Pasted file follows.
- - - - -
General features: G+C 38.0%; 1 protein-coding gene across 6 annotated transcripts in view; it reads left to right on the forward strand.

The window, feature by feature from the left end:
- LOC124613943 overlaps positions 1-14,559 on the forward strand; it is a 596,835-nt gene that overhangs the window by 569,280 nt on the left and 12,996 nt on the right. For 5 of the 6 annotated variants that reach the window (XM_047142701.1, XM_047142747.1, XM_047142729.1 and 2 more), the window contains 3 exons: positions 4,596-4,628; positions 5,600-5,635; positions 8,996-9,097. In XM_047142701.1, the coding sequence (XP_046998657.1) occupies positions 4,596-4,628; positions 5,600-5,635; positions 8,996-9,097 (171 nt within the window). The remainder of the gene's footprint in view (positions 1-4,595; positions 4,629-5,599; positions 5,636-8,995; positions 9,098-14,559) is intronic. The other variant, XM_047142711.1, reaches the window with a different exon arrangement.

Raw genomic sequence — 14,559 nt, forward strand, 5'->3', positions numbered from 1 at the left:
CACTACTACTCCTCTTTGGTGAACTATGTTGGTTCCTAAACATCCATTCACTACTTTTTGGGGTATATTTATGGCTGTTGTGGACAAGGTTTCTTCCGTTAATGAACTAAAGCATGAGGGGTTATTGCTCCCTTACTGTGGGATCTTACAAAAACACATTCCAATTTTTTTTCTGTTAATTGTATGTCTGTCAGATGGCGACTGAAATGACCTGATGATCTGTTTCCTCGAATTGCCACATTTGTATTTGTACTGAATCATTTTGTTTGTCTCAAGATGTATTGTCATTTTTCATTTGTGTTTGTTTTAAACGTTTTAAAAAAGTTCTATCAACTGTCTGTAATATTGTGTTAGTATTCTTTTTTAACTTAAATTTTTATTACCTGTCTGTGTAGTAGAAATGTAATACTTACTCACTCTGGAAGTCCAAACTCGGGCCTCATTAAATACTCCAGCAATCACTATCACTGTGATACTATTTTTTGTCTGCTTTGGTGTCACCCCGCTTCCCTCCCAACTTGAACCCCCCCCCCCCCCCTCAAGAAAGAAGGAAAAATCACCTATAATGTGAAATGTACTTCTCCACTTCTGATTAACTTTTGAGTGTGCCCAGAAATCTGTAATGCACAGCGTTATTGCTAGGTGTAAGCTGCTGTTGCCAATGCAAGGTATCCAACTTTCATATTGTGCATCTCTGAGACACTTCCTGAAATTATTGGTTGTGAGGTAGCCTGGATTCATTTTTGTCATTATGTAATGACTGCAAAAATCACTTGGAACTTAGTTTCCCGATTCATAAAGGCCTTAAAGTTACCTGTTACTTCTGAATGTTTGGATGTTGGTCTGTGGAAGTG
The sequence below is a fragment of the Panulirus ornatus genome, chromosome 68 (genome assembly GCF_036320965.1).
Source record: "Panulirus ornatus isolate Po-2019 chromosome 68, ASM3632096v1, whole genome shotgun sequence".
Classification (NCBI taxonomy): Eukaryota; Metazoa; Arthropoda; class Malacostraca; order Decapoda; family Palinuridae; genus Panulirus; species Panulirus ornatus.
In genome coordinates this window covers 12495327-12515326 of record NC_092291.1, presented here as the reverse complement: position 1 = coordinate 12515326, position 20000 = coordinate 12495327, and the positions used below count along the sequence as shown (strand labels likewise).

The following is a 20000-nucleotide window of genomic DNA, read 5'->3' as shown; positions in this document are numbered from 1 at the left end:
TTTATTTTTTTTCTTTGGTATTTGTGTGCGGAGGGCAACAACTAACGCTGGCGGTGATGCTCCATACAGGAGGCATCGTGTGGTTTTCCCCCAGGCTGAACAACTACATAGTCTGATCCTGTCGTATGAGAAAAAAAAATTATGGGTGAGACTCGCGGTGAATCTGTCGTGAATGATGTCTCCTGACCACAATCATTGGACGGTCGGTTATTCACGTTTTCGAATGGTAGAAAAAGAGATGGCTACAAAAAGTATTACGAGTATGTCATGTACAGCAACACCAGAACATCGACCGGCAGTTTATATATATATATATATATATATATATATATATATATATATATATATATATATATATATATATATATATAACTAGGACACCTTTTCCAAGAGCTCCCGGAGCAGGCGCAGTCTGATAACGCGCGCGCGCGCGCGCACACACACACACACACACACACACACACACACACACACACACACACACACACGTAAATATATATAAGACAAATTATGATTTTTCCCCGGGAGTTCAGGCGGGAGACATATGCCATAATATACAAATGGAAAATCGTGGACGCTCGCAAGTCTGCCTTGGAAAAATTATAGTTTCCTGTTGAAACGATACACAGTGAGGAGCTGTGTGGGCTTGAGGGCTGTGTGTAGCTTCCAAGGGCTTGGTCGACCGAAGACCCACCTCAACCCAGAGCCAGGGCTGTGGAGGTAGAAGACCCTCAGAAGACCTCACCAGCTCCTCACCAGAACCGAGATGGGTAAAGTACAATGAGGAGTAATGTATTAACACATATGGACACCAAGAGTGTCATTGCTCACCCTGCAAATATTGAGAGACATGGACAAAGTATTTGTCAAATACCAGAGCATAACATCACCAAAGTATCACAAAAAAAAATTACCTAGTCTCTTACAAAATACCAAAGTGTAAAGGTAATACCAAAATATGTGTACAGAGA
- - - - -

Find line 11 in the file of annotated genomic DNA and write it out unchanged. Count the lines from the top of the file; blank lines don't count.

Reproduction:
TTTATTTTTTTTCTTTGGTATTTGTGTGCGGAGGGCAACAACTAACGCTGGCGGTGATGCTCCATACAGGAGGCATCGTGTGGTTTTCCCCCAGGCTGAACAACTACATAGTCTGATCCTGTCGTATGAGAAAAAAAAATTATGGGTGAGACTCGCGGTGAATCTGTCGTGAATGATGTCTCCTGACCACAATCATTGGACGGTCGGTTATTCACGTTTTCGAATGGTAGAAAAAGAGATGGCTACAAAAAGTATTACGAGTATGTCATGTACAGCAACACCAGAACATCGACCGGCAGTTTATATATATATATATATATATATATATATATATATATATATATATATATATATATATATATATATATATAACTAGGACACCTTTTCCAAGAGCTCCCGGAGCAGGCGCAGTCTGATAACGCGCGCGCGCGCGCGCACACACACACACACACACACACACACACACACACACACACACACACACACACGTAAATATATATAAGACAAATTATGATTTTTCCCCGGGAGTTCAGGCGGGAGACATATGCCATAATATACAAATGGAAAATCGTGGACGCTCGCAAGTCTGCCTTGGAAAAATTATAGTTTCCTGTTGAAACGATACACAGTGAGGAGCTGTGTGGGCTTGAGGGCTGTGTGTAGCTTCCAAGGGCTTGGTCGACCGAAGACCCACCTCAACCCAGAGCCAGGGCTGTGGAGGTAGAAGACCCTCAGAAGACCTCACCAGCTCCTCACCAGAACCGAGATGGGTAAAGTACAATGAGGAGTAATGTATTAACACATATGGACACCAAGAGTGTCATTGCTCACCCTGCAAATATTGAGAGACATGGACAAAGTATTTGTCAAATACCAGAGCATAACATCACCAAAGTATCACAAAAAAAAATTACCTAGTCTCTTACAAAATACCAAAGTGTAAAGGTAATACCAAAATATGTGTACAGAGA